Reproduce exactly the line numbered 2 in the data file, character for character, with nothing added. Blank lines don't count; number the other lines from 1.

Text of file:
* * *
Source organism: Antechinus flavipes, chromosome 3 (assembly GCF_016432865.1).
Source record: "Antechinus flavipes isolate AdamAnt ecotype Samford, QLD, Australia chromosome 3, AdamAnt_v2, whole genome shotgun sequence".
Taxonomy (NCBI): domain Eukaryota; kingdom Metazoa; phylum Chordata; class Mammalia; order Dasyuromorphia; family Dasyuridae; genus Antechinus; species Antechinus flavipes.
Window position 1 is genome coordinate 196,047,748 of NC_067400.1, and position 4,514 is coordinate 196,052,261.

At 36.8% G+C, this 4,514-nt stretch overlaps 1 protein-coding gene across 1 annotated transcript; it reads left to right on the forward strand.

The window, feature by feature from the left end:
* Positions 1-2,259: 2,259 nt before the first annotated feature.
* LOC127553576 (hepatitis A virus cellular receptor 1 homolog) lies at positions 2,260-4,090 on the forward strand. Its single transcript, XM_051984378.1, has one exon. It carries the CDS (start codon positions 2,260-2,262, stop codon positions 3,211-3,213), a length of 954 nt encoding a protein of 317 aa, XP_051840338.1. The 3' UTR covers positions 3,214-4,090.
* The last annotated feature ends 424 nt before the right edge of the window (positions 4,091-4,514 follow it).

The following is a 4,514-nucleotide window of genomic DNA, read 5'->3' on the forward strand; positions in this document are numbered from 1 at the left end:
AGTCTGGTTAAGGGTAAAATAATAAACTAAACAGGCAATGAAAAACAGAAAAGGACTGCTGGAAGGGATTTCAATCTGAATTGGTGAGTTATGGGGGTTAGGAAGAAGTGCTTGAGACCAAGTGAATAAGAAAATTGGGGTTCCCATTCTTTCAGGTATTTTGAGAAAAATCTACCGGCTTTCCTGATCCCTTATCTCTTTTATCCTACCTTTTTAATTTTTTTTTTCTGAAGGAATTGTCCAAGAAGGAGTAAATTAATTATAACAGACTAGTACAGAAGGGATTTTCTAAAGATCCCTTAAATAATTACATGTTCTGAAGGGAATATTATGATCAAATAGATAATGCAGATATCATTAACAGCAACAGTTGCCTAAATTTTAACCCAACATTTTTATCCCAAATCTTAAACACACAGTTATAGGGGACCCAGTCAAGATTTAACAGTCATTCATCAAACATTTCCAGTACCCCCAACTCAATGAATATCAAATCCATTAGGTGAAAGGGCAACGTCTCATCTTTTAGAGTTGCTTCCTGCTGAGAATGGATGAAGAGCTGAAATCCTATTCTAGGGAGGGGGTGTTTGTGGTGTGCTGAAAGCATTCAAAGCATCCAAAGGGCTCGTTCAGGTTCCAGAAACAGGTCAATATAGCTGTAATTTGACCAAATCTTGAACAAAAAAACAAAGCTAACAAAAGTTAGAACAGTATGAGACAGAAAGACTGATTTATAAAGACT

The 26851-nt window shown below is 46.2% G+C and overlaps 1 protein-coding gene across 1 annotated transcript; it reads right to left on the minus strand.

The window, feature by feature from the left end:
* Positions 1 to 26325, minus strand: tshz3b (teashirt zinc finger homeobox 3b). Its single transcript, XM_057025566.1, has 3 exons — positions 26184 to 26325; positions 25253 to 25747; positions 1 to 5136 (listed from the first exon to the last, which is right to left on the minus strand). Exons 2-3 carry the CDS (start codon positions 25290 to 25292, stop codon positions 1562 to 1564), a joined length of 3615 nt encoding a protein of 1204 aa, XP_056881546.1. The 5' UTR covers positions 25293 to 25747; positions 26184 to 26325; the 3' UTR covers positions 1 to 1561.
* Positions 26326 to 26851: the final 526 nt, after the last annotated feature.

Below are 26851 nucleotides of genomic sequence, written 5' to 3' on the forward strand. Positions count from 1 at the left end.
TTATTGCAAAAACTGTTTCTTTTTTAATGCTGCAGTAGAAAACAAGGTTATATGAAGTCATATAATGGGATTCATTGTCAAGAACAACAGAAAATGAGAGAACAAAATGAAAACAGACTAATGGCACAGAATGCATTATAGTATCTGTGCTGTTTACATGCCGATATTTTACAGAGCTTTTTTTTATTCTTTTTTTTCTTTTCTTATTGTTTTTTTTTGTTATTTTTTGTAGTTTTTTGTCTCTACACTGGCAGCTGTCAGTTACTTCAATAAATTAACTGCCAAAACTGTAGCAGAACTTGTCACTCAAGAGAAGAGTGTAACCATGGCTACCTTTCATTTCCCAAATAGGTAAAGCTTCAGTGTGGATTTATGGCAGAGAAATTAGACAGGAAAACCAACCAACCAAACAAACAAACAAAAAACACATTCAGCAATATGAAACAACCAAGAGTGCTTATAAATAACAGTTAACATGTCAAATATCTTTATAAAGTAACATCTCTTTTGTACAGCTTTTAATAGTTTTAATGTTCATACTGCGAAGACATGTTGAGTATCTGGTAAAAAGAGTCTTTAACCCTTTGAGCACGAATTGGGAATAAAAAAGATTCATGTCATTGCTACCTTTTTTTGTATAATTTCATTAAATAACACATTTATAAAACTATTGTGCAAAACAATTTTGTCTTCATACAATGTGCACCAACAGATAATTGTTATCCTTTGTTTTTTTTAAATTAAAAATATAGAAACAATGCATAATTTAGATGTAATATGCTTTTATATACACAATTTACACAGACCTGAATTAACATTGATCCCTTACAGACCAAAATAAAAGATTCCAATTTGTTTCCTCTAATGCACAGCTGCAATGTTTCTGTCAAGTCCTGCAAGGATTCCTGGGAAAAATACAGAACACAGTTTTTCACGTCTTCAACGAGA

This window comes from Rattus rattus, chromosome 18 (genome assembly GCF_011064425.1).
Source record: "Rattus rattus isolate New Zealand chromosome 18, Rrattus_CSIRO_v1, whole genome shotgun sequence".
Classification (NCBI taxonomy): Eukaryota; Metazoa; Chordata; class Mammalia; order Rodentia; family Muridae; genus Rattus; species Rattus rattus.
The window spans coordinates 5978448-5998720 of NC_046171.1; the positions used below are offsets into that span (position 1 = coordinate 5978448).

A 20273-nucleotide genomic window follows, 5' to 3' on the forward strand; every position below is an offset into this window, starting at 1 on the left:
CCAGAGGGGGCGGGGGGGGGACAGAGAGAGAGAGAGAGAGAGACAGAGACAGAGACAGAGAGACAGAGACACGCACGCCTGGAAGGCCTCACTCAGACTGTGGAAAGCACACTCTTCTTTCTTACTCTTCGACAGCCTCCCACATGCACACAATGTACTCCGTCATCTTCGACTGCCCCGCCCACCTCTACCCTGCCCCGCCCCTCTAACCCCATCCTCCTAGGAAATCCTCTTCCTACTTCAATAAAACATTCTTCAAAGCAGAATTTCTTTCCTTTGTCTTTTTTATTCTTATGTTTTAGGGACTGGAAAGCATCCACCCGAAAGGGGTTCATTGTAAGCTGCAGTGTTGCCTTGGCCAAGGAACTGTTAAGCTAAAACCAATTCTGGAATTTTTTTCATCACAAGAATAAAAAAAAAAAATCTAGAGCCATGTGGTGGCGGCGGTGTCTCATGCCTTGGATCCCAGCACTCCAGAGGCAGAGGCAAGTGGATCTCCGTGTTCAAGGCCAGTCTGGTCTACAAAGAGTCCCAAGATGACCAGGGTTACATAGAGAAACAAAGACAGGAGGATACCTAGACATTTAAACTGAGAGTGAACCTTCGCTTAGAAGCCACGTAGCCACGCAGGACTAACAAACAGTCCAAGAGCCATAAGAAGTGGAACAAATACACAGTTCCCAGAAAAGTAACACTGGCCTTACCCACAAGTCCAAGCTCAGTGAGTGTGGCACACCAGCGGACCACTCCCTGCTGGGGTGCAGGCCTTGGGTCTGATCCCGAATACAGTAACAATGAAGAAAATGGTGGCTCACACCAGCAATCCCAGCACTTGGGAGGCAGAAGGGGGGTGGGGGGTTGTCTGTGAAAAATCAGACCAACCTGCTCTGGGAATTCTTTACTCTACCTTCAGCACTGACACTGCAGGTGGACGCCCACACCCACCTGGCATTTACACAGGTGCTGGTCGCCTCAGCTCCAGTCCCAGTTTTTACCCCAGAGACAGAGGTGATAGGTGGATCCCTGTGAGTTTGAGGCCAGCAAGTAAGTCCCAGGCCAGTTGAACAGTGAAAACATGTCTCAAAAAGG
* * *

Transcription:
Source record: "Antechinus flavipes isolate AdamAnt ecotype Samford, QLD, Australia chromosome 3, AdamAnt_v2, whole genome shotgun sequence".